Director James Cameron and screenwriter Jon Landau share behind-the-scenes stories about the making of the blockbuster Avatar: The Way of Water.
A week since its official release worldwide, blockbuster Avatar: The Way of Water has earned $ 555 million from the global box office (according to Box Office Mojo statistics). This figure means that the $400 million blockbuster is 25% of the way to the $2 billion mark – the breakeven and profitable milestone according to James Cameron’s calculations. The future of The Way of Water at the box office is still wide open with the Christmas and New Year 2023 holidays approaching.
Avatar: The Way of Water is both a continuation of Avatar (2009) and a blockbuster that ushered in a new era on screen for the franchise. Regardless of expectations, “The Way of Water” captivated the audience. In addition to love and admiration, the audience is also very interested in the behind-the-scenes stories of the film: How many years did James Cameron take to conceive his idea? What obstacles did you and your team have to deal with or the meaning placed on the characters or plot?…
Dive 10km into the ocean for inspiration
According to IndieWire, James Cameron spent two years in Australia helping to design a special diving device called the Deepsea Challenger. This device allows filmmakers and 3D cameras to dive to depths of more than 10km above sea level, exploring the deepest places under the Mariana Trench. According to James Cameron, the expedition into the ocean in March 2012 helped him accumulate a lot of knowledge and experience for Avatar: The Way of Water. “I’m very meticulous in the preparation,” Cameron said.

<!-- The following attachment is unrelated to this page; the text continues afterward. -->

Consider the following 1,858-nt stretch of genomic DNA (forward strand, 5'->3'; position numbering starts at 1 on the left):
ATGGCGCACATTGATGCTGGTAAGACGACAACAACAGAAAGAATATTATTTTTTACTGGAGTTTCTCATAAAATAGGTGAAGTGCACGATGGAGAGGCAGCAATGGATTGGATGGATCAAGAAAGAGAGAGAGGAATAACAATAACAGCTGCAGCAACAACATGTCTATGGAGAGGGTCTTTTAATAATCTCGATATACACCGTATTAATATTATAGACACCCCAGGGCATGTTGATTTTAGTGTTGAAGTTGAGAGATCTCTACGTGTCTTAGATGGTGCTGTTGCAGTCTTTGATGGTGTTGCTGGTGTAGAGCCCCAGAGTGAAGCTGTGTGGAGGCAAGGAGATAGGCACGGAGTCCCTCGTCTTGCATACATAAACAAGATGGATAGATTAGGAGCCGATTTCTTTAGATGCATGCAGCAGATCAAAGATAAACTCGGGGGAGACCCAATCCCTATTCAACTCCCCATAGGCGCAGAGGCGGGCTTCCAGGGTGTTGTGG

While incubating the idea for the Avatar sequel series, James Cameron and Jon Landau also produced another big-budget film project, Alita: Battle Angel (2019) with director Robert Rodriguez. Despite failing at the box office, Alita: Battle Angel was still mentioned by Cameron and Landau as a lesson learned for later Avatar series.
Director James Cameron with diving equipment called Deepsea Challenger that he contributed to build (Photo: NatGeo)
During the pre-production for Avatar, James Cameron and the studio 20thCentury Fox (now renamed 20th Century Studios after being acquired by Disney) had a heated argument over whether to cut or remove the sequence of Jake (Sam Worthington) and Jake. Neytiri (Zoe Saldana) wanders the night forest in the faint phosphorescence. The studio insisted on giving it up, but the filmmaker decided to keep it. As a result, this has become one of the most memorable scenes in the work.
Going to The Way of Water, although 90% of the film takes place in the coastal area, James Cameron still takes the time to bring the audience back to the Pandora forests at night, but in a new light. “We did not recreate the fanciful nightscape in the new film, because at this time the situation was extremely tense, the children were kidnapped, the two sides faced each other in the forest. We let it rain, one more a little bit of phosphorescence – an identity of this land. But we don’t want everything to be too fancy. We want to leave the audience amazed and overwhelmed when they begin to explore the new world,” Cameron said. To share.
The scene of saving the Sully children is the climax of Act I Avatar: The Way of Water (Image: Disney)
The director “clones” into the characters
Sharing with IndieWire, James Cameron said he built a large group of writers to work with him to come up with ideas for the Avatar sequels. This team worked with Cameron to build the plot for the three films based on 1,500 pages of notes compiled over the course of a year. From this plot, they took another four years to come up with a complete script before the first sequel film shot in 2017.
In Avatar: The Way of Water, Jake’s parenting method is somewhat militaristic and rigid. As a result, he was repeatedly put in a salt situation because of his children, his fatherly love also followed that more or less faded. In an interview, Cameron shared that he used his own experience as a father, including the sweet things and the regrettable mistakes, to write about this character’s fatherhood experience.
Jake Sully’s fatherhood journey was not easy (Image: 20th Century Studios)